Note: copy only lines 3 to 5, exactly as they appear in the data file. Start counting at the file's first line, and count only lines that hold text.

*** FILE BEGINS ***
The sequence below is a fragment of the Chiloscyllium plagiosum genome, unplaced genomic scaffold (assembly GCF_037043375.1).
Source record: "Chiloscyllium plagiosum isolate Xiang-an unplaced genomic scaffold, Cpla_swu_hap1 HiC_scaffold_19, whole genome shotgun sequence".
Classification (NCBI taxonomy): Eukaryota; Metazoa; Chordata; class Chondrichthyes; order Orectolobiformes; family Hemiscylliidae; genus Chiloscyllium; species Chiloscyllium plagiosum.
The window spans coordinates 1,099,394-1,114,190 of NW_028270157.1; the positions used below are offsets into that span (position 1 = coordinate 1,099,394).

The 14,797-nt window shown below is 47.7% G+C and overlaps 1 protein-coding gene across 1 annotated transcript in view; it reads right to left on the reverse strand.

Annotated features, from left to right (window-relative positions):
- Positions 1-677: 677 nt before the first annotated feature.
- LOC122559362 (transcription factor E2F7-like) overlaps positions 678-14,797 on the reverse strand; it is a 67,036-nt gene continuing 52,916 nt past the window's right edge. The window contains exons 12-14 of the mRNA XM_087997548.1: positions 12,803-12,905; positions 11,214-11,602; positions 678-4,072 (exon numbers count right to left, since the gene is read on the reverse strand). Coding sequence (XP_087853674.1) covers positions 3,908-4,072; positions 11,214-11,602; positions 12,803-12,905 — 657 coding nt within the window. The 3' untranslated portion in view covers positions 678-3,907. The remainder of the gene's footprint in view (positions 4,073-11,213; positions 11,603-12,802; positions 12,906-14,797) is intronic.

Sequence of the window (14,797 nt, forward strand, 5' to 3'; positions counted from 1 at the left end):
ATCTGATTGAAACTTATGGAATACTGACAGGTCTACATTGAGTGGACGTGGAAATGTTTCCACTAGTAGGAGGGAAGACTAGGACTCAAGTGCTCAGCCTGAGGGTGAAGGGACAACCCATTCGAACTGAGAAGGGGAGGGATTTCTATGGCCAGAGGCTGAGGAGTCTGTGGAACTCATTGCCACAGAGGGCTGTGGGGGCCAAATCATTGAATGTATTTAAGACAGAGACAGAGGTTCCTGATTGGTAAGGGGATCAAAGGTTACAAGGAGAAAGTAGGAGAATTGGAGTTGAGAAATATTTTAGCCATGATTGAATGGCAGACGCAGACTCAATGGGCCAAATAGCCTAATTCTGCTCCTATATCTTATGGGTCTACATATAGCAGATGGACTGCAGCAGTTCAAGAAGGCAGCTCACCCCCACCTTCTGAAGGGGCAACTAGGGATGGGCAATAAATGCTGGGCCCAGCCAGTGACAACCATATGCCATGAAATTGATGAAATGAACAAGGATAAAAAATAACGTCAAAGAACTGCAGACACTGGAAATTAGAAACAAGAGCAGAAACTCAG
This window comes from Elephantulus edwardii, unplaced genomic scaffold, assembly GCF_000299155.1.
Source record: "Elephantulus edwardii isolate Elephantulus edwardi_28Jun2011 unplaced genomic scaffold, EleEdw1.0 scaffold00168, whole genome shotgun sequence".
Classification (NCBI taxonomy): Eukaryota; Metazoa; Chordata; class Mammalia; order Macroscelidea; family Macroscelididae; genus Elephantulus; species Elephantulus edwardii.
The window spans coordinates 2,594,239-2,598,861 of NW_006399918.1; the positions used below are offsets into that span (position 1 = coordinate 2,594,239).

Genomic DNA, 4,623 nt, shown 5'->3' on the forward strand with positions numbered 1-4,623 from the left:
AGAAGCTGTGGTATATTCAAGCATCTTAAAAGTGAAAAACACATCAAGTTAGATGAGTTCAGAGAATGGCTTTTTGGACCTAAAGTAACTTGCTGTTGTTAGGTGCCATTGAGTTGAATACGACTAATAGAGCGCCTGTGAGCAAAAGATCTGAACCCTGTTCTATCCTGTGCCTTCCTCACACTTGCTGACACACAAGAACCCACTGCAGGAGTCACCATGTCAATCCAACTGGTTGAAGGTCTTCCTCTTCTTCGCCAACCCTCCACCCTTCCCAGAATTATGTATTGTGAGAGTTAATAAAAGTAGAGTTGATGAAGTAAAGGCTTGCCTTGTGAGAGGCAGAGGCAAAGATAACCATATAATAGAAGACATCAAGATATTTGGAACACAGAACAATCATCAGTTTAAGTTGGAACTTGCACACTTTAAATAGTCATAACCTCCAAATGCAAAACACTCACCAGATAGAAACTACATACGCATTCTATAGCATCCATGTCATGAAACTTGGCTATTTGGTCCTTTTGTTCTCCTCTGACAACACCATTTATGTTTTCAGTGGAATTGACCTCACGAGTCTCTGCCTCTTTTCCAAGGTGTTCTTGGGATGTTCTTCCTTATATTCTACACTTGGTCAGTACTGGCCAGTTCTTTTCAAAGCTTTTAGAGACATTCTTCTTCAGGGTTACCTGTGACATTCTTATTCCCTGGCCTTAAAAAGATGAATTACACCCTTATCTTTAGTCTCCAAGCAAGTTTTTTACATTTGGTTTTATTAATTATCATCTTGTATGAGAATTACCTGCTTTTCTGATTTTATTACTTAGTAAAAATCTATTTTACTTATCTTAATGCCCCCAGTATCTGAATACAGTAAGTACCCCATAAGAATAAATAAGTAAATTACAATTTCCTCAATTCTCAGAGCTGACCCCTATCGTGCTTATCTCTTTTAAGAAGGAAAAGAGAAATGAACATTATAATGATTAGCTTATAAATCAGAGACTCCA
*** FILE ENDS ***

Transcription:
Classification (NCBI taxonomy): Eukaryota; Metazoa; Chordata; class Chondrichthyes; order Orectolobiformes; family Hemiscylliidae; genus Chiloscyllium; species Chiloscyllium plagiosum.
The window spans coordinates 1,099,394-1,114,190 of NW_028270157.1; the positions used below are offsets into that span (position 1 = coordinate 1,099,394).

The 14,797-nt window shown below is 47.7% G+C and overlaps 1 protein-coding gene across 1 annotated transcript in view; it reads right to left on the reverse strand.